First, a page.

When we got to the Mountain View aid station, we had about 2:20 to go 6 miles. This part of the course half sucks. You spend 2 miles on the road and  cutting across a rugged field like area with poky little plant life. The concrete felt like baseball bats swinging in to my heels, toes, and knees with every single step. The dirt was slightly more forgiving, but not much.  We were moving too slow for comfort.  Once we hit the the 3 ish more miles to go, Cheryl told me to go ahead. I saw her slowing down and holding her stomach. She was getting ill, and I felt horrible that she had spent literally 25 hours making sure I ate and drank, so intently, that she might have forgotten to eat herself.

I walked quickly, and jogged the slight inclines, but again this trail is mostly flat.  Every. Single. Step. Hurt. My voice was shaky and ready to sob again when everyday hikers and runners would pass "Good Job! "keep it up!", they'd say. I politely said "thanks", but I didn't believe them.  I kept going, because really what the hell can you do when your 2 miles away from finishing. The sun was setting for the second time. The mile long road to the finish was difficult, but I jogged/walked.  I saw my yellow B.O.B in the distance, up against the fence at the start/ finish. I was about to get there for my fourth and final time. Olivia my daughter spotted me, and ran down to the road to meet me. I saw my husband, my youngest daughter, Sylvia in her ridiculously cute little rain boots, Jill was there too. Not many other spectators or cars. The races were essentially over. I was going to make the cut off, i knew that now. I was mere feet away from the mats. 

Done. Holy Hell. I'm done. Thank God, I'm done and I finished my first 100 mile race. 30:18 was my final time.  14 women started the 100 miler on Friday, 8 finished. I was 8th.  70 people were registered for the race, 46 crossed the finish line, I was 44th.  

I had to write about this, because it almost doesn't seem like it happened. The farthest I had run up until this past weekend was 50 miles.  Out there, I thought at one point, this is going to make me hate running, but that was a short lived feeling derived from flight or fight.  I felt like I was failing for many, many, many hours out there. But, as reflection comes later, I was fighting not failing. Cheryl is so experienced with ultra running, ya know, being an ultra runner and a Meltzer, and all...I put all my trust in to whatever she said to do. But, mostly she was my friend out there.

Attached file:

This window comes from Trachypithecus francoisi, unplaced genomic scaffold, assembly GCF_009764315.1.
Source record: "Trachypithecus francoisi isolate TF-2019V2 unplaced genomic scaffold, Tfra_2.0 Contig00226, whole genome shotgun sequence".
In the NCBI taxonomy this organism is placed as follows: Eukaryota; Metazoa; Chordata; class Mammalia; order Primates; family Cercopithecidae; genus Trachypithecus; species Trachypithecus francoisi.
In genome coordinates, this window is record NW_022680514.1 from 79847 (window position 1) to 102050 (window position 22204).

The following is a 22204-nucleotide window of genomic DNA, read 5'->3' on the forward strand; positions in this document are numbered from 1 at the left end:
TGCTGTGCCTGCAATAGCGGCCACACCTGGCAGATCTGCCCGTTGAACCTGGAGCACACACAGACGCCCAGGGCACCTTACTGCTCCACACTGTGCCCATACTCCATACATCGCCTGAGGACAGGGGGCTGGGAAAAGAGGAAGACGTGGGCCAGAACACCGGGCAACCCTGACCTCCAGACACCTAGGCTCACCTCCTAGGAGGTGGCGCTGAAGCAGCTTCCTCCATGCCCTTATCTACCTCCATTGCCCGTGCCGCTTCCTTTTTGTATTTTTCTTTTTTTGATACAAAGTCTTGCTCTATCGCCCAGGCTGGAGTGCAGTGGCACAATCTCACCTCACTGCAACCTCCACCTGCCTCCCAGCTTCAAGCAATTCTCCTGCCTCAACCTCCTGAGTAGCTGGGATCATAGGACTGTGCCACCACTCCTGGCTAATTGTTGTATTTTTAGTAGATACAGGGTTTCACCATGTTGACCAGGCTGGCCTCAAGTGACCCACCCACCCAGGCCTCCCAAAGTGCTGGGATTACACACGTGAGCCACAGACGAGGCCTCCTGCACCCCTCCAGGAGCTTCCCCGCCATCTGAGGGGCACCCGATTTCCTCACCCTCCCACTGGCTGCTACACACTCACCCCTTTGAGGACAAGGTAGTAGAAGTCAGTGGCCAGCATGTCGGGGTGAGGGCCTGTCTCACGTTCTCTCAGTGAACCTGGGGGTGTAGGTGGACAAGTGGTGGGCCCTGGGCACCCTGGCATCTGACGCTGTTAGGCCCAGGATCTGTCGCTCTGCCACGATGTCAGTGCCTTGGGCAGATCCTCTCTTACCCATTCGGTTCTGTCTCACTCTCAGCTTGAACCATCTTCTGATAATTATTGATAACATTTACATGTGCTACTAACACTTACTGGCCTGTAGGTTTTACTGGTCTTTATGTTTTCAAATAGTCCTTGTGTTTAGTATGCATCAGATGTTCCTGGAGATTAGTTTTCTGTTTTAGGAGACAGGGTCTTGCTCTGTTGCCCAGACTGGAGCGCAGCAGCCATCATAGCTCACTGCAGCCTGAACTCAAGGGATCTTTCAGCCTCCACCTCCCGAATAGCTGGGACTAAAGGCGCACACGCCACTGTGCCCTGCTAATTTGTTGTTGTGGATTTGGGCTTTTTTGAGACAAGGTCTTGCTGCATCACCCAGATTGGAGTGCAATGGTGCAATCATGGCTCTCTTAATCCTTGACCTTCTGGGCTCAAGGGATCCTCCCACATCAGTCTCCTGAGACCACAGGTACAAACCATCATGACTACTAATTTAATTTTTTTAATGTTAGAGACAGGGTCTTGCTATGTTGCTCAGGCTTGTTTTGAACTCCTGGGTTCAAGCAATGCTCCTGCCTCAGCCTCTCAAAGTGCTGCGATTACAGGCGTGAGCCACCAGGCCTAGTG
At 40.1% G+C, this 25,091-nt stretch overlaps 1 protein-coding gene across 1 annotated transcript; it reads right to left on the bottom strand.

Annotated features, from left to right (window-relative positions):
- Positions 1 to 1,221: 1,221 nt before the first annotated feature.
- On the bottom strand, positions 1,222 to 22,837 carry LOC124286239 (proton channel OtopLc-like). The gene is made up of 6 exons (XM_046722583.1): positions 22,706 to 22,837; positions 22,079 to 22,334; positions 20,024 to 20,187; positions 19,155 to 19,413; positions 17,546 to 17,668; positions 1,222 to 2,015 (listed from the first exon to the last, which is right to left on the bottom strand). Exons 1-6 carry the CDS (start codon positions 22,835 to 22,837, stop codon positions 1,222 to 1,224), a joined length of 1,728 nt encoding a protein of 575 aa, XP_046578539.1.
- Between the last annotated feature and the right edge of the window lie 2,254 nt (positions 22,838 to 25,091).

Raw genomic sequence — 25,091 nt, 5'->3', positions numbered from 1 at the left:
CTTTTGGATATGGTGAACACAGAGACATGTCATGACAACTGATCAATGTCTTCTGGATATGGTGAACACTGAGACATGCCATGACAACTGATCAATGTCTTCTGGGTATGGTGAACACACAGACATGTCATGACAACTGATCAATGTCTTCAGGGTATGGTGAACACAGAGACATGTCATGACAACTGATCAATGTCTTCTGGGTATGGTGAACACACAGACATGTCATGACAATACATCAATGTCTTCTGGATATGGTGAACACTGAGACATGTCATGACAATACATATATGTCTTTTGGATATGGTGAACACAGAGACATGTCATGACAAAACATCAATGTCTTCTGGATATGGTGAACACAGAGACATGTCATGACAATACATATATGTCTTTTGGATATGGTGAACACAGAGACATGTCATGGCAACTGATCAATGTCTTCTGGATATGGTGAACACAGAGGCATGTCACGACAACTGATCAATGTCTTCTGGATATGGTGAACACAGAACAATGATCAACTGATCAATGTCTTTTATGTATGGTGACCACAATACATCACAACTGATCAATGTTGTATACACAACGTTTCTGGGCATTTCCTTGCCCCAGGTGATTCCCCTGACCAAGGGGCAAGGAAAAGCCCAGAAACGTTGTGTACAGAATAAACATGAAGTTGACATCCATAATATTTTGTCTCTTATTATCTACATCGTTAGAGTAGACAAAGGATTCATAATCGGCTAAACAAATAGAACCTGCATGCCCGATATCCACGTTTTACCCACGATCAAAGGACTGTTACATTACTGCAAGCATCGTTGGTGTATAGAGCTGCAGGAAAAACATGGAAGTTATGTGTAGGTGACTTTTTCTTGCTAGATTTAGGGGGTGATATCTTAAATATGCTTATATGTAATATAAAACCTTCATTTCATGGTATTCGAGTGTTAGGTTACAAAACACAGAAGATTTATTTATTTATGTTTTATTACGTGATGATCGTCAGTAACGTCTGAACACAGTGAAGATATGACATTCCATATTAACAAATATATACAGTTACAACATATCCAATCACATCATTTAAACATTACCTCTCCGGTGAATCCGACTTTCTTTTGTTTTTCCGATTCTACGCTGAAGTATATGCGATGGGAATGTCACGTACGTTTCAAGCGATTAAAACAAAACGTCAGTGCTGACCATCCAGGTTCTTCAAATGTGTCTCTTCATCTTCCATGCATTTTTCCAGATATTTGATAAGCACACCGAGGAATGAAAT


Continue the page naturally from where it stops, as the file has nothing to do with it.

A few weeks ago, I asked her very sincerely not to let me quit.Well, she kept her promise:)


So, that was that. Clearly, I'm not a competitor in ultra running, but it's something I really enjoy, and I'm not embarrassed that I am slow.  I've said it before, but that feeling of accomplishing something so difficult is so good for the soul..for my toes, eh, not so much.








Results:
 http://strideracing.com/2014/3/2014_buffalorun100m_overall.htm



Tuesday, February 18, 2014

Red Hot


I've lived in Utah almost 14 years, and I had never been to Moab. For locals or transplants, you know how lame that is. I've been south, I've been on Route 6 en route to CO, I've been on the Arizona /Utah border backpacking years ago, but never been to Moab,so why not see 34 miles of it, on foot. I had to remember to look up, and when I did, I was like holy shit, how cool is this??



We made a family trip centered around me running a 55k in the desert. I didn't think much about the run. It was a training run for "my race"  next month. I didn't think it would be easy, I just didn't think it would be that hard. Obviously, i was wrong or I wouldn't have italicized, "that". The Speedgoat told me to run it in prep for the 100, so I did, without even looking at the course.




I went out faster than I should, keeping up with my dear friend Cheryl, my partner in crime in all things running who tells me my headlamp is on upside down, and reminds me to drink water, and gives me safety pins for my bibs (when I remember my bibs but inevitably forget the safety pins).  She's strong and smart and experienced, and I frazzle with hydration and clothes.  But, we have been running together for almost 2 years now, and have been training hard all this winter. I dropped back behind her around mile 6, and she said "I love you, Natalie!" when I dropped back some more:) 

I could still see her ahead at mile 13, and not again until much later and much farther away. I was moving well and feeling great, 10-11 minute miles... my pace, my terrain, rolling hills, some fun rock obstacles, nothing too hard or too easy.  At mile 17, I looked at my watch, 3:18. I smiled, I said either out loud or in my head, I can do this in 6:30 if I keep this pace. Annnnd, then I burped.  Sulfer and gatorade came up the back of my throat, like a long twisted finger waving at me, "uh uh Miss, this is far from over". FUUUCK.  I tried to ignore this brew a bubbling in my belly of a salt tablet, beef jerky, gatorade, Power gel, ibuprofen, potato chips, and a shot of soda...breakfast of an ultra runner.